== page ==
That last phrase might strike you as a bit odd, but I invite you to ponder it for a moment. In Christ we become more truly human. Our confirmation students will remember an important lesson we did about the “incarnation.” God in the flesh. Jesus Christ is fully God and fully human. Both parts of that phrase are important. Jesus Christ is fully God. Only as God can he save us from our sins through his death on the cross.

But there is more - Jesus Christ is fully human. He is the fulfillment of what a human life is supposed to look like. He gathers up all of our sinful humanity and carries it with him to heaven through his resurrection and ascension. That is why our citizenship is in heaven. That is why we expect a Savior from there who comes to transform our lives with his glory - the glory as of a Father’s only Son, full of grace and truth.

Yes, confirmation is about a transformed life. It is about what comes next after you make the declaration that Jesus Christ is your Lord and Savior. It is about “developing humane instincts and disciplined and creative minds for lives of leadership and service” in God’s world. It is about preparing our students to live as disciples of Jesus Christ.

That is why we give our students framed letters today. As I told you, it is the same letter I received at my own Confirmation in May 1987. After words of appreciation and love, it sets out expectations and responsibilities:

Today you are no longer a “child of the church.” By virtue of your profession of faith, you are now recognized and welcomed by our Church Session as an active adult member with adult responsibilities. These include:

• Proclaiming the good news
• Taking part in the common life and worship of a particular church
• Praying and studying scripture and the faith of the Christian church
• Supporting the work of the church through the giving of money, time, and talents
• Participating in governing responsibilities of the church
• Demonstrating a new quality of life within and through the church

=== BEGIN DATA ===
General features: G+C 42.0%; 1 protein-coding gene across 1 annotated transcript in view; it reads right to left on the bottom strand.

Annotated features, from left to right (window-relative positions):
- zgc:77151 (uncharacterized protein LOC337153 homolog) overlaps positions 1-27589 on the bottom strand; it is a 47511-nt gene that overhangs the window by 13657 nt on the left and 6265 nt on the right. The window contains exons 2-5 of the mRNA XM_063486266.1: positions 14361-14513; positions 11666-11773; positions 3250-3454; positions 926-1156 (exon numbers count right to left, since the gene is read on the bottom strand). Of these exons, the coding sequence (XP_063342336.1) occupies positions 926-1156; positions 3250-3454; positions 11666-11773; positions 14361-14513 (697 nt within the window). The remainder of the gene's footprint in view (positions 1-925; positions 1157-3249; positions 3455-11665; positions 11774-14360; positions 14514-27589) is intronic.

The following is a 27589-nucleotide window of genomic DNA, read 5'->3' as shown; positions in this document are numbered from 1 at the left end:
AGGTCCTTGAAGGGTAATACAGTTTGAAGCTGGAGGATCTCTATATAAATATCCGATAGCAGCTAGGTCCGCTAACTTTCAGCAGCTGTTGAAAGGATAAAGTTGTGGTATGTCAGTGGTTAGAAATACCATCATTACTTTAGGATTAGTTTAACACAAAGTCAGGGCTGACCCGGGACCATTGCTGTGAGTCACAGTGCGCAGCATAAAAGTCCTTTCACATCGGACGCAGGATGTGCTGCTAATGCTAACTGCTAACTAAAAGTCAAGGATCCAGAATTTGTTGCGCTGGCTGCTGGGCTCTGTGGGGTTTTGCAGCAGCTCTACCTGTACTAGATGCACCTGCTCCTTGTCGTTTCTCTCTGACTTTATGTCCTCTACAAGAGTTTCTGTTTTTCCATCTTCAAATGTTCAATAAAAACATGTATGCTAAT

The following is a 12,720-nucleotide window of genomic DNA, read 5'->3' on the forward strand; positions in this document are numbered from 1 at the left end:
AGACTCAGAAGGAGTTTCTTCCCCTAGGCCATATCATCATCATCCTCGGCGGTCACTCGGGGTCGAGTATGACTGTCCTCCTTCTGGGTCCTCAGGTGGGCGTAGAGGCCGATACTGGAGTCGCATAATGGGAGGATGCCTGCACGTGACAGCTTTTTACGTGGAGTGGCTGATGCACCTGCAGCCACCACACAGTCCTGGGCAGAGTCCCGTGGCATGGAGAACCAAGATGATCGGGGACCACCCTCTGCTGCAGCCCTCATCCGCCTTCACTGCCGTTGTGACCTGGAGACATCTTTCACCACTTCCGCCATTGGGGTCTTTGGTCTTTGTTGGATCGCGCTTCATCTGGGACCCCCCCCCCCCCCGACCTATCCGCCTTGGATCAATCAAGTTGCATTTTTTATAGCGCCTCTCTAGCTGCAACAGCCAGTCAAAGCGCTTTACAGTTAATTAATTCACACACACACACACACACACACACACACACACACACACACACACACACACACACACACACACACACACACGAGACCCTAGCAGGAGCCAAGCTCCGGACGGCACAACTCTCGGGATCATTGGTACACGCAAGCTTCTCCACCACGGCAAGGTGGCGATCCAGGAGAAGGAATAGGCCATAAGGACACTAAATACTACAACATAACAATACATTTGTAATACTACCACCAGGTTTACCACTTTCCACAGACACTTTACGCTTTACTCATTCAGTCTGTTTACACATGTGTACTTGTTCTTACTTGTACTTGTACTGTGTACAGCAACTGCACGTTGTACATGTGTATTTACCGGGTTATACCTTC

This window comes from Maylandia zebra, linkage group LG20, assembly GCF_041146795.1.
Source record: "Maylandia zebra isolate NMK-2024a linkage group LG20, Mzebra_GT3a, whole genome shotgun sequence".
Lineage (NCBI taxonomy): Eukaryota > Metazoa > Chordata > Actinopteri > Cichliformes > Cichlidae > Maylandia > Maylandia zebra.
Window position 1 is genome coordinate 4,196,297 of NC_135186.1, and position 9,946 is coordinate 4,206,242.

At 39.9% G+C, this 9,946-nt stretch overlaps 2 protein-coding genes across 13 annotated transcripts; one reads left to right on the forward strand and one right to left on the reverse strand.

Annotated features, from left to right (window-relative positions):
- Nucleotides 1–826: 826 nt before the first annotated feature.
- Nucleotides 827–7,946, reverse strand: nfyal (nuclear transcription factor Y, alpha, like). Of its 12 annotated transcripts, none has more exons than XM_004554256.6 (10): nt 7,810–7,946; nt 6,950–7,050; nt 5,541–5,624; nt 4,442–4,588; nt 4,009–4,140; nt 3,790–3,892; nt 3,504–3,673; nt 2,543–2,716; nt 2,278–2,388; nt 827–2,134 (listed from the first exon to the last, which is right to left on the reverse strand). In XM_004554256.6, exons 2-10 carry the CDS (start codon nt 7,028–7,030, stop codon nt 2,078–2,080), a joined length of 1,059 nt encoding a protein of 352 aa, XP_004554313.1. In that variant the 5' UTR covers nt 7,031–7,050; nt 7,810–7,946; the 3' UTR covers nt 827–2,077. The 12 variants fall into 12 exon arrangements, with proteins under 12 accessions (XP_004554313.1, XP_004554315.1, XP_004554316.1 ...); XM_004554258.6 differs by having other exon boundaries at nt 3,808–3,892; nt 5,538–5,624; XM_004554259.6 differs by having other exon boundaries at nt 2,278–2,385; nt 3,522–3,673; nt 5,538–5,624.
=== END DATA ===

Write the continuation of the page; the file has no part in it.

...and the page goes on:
• Responding to God’s activity in the world through service to others
• Living responsibly in personal, family, vocational, political, cultural, and social relationships of life
• Working in the world for peace, justice, freedom, and human fulfillment

Notice what is missing there. No mention of things like ensuring students get a high paying job; or making connections to help them get ahead in life; or cultivating their interests and skills for their own benefit; or even having the best four years of your life. No, the purpose, the expectation, is a transformed life of leadership and service in God’s world. Today is not the end of confirmation; it is the beginning of life with Christ and the church.

My friends, that purpose and expectation is not just for our students. It is for all of us until our journey in this earthly life is through. So, I leave us this morning with one version of Saint Patrick’s famous prayer:

Christ with me, Christ before me, Christ behind me,
Christ in me, Christ beneath me, Christ above me,
Christ on my right, Christ on my left,
Christ where I lie, Christ where I sit, Christ where I arise,
Christ in the heart of everyone who thinks of me,
Christ in the mouth of every one who speaks to me,
Christ in every eye that sees me,
Christ in every ear that hears me.
Salvation is of the Lord.
Salvation is of the Christ.
May your salvation, Lord, be ever with us.

Thanks be to God. Amen and Amen.